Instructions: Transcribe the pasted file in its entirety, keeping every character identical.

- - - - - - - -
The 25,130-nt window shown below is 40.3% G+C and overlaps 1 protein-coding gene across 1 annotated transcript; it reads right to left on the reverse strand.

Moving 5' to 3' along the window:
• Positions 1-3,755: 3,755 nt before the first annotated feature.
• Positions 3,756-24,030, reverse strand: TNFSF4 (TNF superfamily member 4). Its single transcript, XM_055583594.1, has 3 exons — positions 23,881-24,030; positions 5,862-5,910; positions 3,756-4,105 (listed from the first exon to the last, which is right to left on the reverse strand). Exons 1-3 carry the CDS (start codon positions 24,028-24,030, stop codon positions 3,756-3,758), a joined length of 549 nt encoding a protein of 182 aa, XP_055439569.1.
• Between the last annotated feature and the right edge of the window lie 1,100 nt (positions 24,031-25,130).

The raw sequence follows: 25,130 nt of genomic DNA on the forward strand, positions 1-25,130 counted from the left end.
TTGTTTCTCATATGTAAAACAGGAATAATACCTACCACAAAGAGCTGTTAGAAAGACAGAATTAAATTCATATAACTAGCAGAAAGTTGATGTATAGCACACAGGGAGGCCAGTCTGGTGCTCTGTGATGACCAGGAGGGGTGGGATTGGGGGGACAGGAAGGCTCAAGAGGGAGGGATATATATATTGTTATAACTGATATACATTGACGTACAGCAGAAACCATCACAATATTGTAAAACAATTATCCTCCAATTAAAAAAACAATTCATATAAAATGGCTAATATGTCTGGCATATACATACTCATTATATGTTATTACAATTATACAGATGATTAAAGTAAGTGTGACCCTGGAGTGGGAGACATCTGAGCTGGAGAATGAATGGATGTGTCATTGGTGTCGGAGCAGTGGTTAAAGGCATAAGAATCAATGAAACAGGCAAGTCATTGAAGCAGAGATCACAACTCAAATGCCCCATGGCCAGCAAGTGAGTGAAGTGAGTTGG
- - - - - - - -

The 25,130-nt window shown below is 40.3% G+C and overlaps 1 protein-coding gene across 1 annotated transcript; it reads right to left on the reverse strand.

Moving 5' to 3' along the window:
• Positions 1-3,755: 3,755 nt before the first annotated feature.
• Positions 3,756-24,030, reverse strand: TNFSF4 (TNF superfamily member 4). Its single transcript, XM_055583594.1, has 3 exons — positions 23,881-24,030; positions 5,862-5,910; positions 3,756-4,105 (listed from the first exon to the last, which is right to left on the reverse strand). Exons 1-3 carry the CDS (start codon positions 24,028-24,030, stop codon positions 3,756-3,758), a joined length of 549 nt encoding a protein of 182 aa, XP_055439569.1.
• Between the last annotated feature and the right edge of the window lie 1,100 nt (positions 24,031-25,130).

The raw sequence follows: 25,130 nt of genomic DNA on the forward strand, positions 1-25,130 counted from the left end.
TTGTTTCTCATATGTAAAACAGGAATAATACCTACCACAAAGAGCTGTTAGAAAGACAGAATTAAATTCATATAACTAGCAGAAAGTTGATGTATAGCACACAGGGAGGCCAGTCTGGTGCTCTGTGATGACCAGGAGGGGTGGGATTGGGGGGACAGGAAGGCTCAAGAGGGAGGGATATATATATTGTTATAACTGATATACATTGACGTACAGCAGAAACCATCACAATATTGTAAAACAATTATCCTCCAATTAAAAAAACAATTCATATAAAATGGCTAATATGTCTGGCATATACATACTCATTATATGTTATTACAATTATACAGATGATTAAAGTAAGTGTGACCCTGGAGTGGGAGACATCTGAGCTGGAGAATGAATGGATGTGTCATTGGTGTCGGAGCAGTGGTTAAAGGCATAAGAATCAATGAAACAGGCAAGTCATTGAAGCAGAGATCACAACTCAAATGCCCCATGGCCAGCAAGTGAGTGAAGTGAGTTGG